By David Weininger, Globe Correspondent | February 21, 2009
At the age of 13, not long after he had begun playing the cello, Pablo Casals was browsing in a secondhand music store in Barcelona. On a dusty shelf, he noticed the scores of six suites for unaccompanied cello by J.S. Bach. The year was 1890, and these works were virtually unknown. None of Casals's teachers had so much as mentioned them, and the cellists who knew them regarded them mainly as exercises.
Casals, though, sensed that he had stumbled on a prize of almost limitless value. "I hugged my treasures all the way home," he later wrote. "I started playing them in a state of indescribable excitement." Where others saw technical studies, he heard the deeply spiritual expression of a great composer. Casals worked on the suites for a dozen years before beginning to play them in public. When he did, a musical revolution was launched.
Thanks largely to Casals's pioneering advocacy, the suites have long ceased to be esoterica, becoming instead some of Bach's most popular and beloved works. They are, in the words of Rafael Popper-Keizer, "something kind of titanic in every cellist's repertoire. They're the kind of pieces cellists live with their whole life and feel a lot of inadequacy about."
Popper-Keizer is one of six cellists assembled by Emmanuel Music to play the suites in a weekly series of Thursday noon concerts. Rhonda Rider opens the series next week with the fourth suite; Popper-Keizer closes it five weeks later, on April 2, with the sixth. All six concerts are free and open to the public.
But what explains these pieces' exalted status, not just for listeners but for the instrumentalists who play them? In part, says Popper-Keizer, it's the sheer sense of discovery that emanates from seeing them as a whole. "One of the reasons that cellists find them so compelling is that you can feel, going through the six suites, the journey that Bach was on," says Popper-Keizer. "And [the music] forces you to go on a similar journey."
He describes that journey with reference to the evolution of Bach's musical language, which is fairly straightforward in the first three suites and gradually becomes more florid. The fifth is the darkest and most emotionally intense of the set, while in the highly virtuosic sixth - written for a five-string instrument - Bach reaches what Popper-Keizer calls "a language of pure expression. The specifics of the instrument are not much of a concern. He's not making concessions to 'Maybe this will be easier on the performer.' "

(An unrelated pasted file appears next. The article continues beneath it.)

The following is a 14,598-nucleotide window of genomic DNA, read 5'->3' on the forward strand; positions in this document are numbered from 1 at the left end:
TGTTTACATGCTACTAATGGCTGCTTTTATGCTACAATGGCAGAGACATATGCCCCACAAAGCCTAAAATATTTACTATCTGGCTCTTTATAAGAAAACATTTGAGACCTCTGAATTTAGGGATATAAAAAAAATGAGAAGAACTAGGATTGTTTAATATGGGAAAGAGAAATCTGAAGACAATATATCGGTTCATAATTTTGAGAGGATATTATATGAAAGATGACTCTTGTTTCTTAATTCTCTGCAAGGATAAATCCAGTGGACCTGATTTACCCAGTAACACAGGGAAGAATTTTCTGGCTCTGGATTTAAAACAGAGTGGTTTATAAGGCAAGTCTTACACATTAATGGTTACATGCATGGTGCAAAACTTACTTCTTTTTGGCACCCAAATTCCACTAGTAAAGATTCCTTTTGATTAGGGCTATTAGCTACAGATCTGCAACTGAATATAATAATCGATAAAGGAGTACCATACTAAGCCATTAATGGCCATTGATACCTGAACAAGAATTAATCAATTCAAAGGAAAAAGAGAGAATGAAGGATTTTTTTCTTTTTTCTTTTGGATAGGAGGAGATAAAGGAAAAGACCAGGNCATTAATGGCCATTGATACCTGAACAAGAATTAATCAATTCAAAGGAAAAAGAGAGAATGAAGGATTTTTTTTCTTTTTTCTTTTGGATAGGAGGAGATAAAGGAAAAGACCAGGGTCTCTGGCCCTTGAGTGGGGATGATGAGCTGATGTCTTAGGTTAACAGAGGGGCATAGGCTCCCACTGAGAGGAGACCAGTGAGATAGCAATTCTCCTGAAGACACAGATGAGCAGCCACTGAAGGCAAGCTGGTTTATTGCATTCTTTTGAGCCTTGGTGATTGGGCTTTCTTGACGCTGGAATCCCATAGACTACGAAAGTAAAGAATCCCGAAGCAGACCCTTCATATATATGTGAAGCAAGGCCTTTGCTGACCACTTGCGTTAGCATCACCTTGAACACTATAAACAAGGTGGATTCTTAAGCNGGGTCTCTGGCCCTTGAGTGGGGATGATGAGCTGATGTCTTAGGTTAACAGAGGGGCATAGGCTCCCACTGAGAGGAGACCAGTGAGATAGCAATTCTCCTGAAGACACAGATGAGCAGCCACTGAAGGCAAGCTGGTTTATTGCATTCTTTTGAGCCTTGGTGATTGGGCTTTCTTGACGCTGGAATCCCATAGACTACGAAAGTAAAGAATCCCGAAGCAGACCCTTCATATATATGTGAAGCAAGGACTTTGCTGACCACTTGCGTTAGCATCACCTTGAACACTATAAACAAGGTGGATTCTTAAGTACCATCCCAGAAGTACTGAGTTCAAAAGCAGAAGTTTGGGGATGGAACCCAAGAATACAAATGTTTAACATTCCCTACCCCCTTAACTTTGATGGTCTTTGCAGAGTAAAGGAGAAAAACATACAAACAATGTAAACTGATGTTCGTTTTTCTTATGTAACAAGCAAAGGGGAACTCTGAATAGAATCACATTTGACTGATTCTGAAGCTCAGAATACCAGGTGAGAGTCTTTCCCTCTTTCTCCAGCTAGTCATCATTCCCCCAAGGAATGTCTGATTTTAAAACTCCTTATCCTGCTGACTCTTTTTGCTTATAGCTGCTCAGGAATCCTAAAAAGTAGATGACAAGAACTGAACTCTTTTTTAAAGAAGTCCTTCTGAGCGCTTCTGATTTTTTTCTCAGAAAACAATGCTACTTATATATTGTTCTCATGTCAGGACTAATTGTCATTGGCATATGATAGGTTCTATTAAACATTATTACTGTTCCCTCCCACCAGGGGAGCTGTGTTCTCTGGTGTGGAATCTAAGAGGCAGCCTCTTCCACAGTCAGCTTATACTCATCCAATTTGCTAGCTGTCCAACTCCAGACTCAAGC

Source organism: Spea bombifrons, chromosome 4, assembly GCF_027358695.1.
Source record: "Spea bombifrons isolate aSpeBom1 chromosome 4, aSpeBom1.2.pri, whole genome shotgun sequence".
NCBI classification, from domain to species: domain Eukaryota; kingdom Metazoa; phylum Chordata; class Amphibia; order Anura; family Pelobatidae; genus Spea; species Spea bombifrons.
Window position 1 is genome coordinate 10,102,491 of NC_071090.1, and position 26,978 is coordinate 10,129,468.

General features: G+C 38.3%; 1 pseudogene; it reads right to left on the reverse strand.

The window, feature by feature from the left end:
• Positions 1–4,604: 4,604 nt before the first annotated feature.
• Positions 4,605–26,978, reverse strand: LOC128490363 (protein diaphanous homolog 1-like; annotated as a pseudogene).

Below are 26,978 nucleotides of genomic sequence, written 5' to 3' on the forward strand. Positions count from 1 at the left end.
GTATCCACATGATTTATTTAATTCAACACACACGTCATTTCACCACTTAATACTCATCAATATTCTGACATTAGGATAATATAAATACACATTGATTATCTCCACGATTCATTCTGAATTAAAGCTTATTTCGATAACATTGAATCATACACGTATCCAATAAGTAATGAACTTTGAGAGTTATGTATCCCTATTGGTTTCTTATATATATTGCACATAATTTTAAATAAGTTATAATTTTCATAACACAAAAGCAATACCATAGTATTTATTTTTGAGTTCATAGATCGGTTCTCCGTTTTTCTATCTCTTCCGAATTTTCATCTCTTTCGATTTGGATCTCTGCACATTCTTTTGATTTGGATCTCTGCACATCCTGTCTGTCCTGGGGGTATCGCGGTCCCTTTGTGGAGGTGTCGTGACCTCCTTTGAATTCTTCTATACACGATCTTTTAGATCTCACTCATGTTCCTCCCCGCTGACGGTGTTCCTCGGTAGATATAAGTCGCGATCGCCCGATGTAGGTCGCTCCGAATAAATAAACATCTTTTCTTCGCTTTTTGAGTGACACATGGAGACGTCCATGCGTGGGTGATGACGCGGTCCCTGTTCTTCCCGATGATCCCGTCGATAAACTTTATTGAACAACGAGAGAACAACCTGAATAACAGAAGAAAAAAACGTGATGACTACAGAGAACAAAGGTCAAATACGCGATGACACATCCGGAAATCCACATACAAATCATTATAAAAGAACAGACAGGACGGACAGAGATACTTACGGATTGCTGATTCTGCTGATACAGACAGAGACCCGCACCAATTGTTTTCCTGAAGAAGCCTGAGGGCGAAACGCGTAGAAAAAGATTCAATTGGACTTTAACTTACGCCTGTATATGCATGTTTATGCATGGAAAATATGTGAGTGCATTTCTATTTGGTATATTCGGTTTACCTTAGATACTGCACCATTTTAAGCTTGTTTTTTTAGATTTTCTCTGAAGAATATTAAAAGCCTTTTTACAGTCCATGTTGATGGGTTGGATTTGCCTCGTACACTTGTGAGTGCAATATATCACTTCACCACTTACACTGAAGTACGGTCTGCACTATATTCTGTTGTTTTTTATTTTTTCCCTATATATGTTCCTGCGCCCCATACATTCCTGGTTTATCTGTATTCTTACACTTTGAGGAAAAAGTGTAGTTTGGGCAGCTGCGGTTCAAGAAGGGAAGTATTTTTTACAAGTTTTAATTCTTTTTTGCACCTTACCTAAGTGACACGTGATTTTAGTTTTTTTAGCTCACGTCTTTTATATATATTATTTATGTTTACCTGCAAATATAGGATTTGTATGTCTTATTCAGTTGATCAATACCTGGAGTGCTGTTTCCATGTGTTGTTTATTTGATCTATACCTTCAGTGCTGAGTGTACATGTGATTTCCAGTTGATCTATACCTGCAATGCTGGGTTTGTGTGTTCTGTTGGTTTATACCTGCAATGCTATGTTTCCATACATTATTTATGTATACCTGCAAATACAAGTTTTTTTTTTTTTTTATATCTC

Others capture the journey more poetically. In the notes to his impressive recording of the suites, British cellist Steven Isserlis writes that he has come to hear the suites as a kind of musical narrative of the life of Christ, proceeding from the mystery of Jesus' birth in the First to the anguish of the Crucifixion in the Fifth and the joyful Resurrection in the Sixth.
How one sees that voyage affects a performer's choices, which points to another reason for the suites' popularity: the interpretive flexibility the suites afford a cellist.
"The interesting thing about these suites is that, more than any other music for the instrument, they are performed in such a variety of styles," says Rider. She mentions two contrasting interpretive approaches: Casals's very personal, romantic style and Anner Bylsma's more restrained and precise approach, played on gut strings. One might add Mstislav Rostropovich's grandeur, the songful intensity of Yo-Yo Ma, and Isserlis's rhythmic grace, as well as many others.
"And no matter how you play them they're beautiful," says Rider. "That's a vehicle for them to be a very personal means of expression," a freedom not found even in some of the cello literature's other highlights.
Having a different performer play each suite is especially apt, Popper-Keizer says. "It opens up the interpretive possibilities, because the suites themselves have such radically different personalities."
Then his thoughts turn back to the technical hurdles of the Sixth suite. "I just wish I were playing an easier one."
Lindsey Chapel at Emmanuel Church: 617-536-3356, www.emmanuelmusic.org